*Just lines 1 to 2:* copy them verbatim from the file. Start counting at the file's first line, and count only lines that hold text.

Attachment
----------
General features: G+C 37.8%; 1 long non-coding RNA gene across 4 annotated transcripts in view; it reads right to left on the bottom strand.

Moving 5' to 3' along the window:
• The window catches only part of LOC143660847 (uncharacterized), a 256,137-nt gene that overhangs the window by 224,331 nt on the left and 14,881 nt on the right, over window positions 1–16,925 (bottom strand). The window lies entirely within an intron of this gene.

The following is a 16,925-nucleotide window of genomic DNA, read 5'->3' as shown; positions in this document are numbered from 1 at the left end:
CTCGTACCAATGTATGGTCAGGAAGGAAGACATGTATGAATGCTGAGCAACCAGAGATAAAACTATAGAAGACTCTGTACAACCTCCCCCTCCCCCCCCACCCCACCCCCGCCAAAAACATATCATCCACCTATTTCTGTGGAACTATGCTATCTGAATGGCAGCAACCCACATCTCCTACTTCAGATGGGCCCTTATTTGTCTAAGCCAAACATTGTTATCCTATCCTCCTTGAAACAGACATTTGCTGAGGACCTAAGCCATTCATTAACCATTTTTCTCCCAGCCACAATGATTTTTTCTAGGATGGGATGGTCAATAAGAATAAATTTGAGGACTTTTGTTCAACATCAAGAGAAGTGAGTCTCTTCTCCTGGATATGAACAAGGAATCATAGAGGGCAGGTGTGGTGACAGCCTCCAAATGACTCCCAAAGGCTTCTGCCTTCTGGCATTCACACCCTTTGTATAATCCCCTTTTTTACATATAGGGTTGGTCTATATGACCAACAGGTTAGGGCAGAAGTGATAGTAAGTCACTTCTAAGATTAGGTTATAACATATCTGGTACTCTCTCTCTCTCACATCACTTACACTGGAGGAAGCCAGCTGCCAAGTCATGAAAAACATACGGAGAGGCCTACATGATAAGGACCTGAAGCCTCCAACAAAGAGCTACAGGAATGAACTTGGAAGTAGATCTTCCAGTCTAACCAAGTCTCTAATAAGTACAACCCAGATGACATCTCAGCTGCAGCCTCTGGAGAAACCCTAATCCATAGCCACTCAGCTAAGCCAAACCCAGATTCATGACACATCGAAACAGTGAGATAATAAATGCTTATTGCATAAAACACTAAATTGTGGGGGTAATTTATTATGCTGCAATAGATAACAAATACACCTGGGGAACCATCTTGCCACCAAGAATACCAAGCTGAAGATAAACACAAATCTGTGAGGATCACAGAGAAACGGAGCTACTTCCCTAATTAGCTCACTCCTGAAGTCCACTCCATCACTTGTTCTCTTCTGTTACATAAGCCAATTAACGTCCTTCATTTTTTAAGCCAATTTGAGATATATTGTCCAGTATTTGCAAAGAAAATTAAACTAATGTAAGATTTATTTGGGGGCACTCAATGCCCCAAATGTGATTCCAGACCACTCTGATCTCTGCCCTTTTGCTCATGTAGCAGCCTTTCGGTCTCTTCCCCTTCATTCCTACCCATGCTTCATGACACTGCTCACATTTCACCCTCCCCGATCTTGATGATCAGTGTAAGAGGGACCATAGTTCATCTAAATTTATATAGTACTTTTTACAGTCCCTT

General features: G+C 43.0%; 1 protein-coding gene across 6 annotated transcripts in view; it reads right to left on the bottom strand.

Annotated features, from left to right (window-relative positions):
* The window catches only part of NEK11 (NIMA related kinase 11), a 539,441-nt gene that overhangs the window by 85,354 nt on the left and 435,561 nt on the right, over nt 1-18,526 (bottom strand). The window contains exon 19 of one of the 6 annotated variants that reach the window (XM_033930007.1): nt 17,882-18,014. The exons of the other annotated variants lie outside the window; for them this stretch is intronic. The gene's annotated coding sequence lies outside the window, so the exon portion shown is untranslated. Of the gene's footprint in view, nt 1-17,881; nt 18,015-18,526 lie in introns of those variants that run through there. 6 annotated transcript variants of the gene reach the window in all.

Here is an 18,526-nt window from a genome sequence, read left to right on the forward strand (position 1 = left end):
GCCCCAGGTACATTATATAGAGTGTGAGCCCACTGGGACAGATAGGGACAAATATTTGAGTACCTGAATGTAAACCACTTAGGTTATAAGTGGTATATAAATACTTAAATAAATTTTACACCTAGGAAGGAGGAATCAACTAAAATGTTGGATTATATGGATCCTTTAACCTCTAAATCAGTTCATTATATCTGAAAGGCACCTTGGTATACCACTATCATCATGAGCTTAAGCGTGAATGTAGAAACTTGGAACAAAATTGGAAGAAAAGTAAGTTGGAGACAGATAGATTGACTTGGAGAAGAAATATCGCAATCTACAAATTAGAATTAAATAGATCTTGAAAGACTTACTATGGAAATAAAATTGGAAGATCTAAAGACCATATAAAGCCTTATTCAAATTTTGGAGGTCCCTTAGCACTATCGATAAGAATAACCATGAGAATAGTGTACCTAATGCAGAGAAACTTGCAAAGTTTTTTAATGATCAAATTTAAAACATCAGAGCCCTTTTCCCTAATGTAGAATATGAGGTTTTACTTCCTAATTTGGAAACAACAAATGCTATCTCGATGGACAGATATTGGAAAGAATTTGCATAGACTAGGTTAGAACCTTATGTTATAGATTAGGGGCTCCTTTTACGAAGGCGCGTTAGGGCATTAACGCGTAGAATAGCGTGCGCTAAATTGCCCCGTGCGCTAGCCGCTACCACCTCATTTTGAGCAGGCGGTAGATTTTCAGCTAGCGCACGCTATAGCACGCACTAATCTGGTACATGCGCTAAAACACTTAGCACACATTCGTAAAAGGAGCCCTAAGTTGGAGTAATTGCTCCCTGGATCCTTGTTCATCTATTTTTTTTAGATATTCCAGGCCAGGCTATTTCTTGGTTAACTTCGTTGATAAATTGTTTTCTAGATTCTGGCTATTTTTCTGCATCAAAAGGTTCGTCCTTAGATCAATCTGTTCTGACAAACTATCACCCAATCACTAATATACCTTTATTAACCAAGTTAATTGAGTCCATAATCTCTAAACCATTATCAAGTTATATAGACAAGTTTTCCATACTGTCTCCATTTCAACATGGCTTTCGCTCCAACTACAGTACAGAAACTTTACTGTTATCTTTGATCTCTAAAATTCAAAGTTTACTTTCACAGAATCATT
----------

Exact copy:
General features: G+C 37.8%; 1 long non-coding RNA gene across 4 annotated transcripts in view; it reads right to left on the bottom strand.

Moving 5' to 3' along the window: